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Investors need to pay attention to their asset allocation if they wish to earn consistently good returns. By so doing, they decide on which categories and sub-categories of ETFs should be represented in their portfolios and, if included, to what degree. For example, if I decide on a 60% allocation to stocks, should these be half in growth-oriented ETFs and half in value-oriented ones, or, some other combination? Since there are indeed many sub-categories of ETFs, how does one choose and does it really make a difference? And once chosen, should your allocations remain fixed at these levels, or are there reasons, other than rebalancing or a change in your objectives to alter them?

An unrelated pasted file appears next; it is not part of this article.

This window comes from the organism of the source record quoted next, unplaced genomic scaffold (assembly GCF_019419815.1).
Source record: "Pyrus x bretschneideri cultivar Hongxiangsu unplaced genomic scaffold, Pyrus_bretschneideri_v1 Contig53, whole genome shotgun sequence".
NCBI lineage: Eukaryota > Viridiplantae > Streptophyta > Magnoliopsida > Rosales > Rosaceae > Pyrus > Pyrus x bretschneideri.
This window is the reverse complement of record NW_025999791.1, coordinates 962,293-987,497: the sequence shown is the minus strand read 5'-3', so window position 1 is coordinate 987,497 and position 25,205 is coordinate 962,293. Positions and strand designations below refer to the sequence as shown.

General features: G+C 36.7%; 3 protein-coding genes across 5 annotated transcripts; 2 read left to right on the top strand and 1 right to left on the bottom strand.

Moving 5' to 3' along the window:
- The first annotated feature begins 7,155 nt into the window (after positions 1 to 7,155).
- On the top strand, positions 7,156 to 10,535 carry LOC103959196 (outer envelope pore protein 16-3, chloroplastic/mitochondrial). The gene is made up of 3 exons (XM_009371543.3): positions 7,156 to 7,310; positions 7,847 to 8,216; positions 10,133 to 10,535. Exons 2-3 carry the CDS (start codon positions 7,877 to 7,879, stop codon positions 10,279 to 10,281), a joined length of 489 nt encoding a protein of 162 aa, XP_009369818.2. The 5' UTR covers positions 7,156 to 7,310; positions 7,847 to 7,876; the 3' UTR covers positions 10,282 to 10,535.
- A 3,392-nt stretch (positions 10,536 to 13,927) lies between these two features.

Research has shown that the choice of which categories, or sub-categories, to invest in is the most important determinant of a portfolio's above par or sub-par performance. This means it is even more important than which specific, individual ETFs you include in the portfolio. If so, then the above questions become even more important. So, these decisions should attempt to make use of whatever data might be available to help ensure a favorable outcome.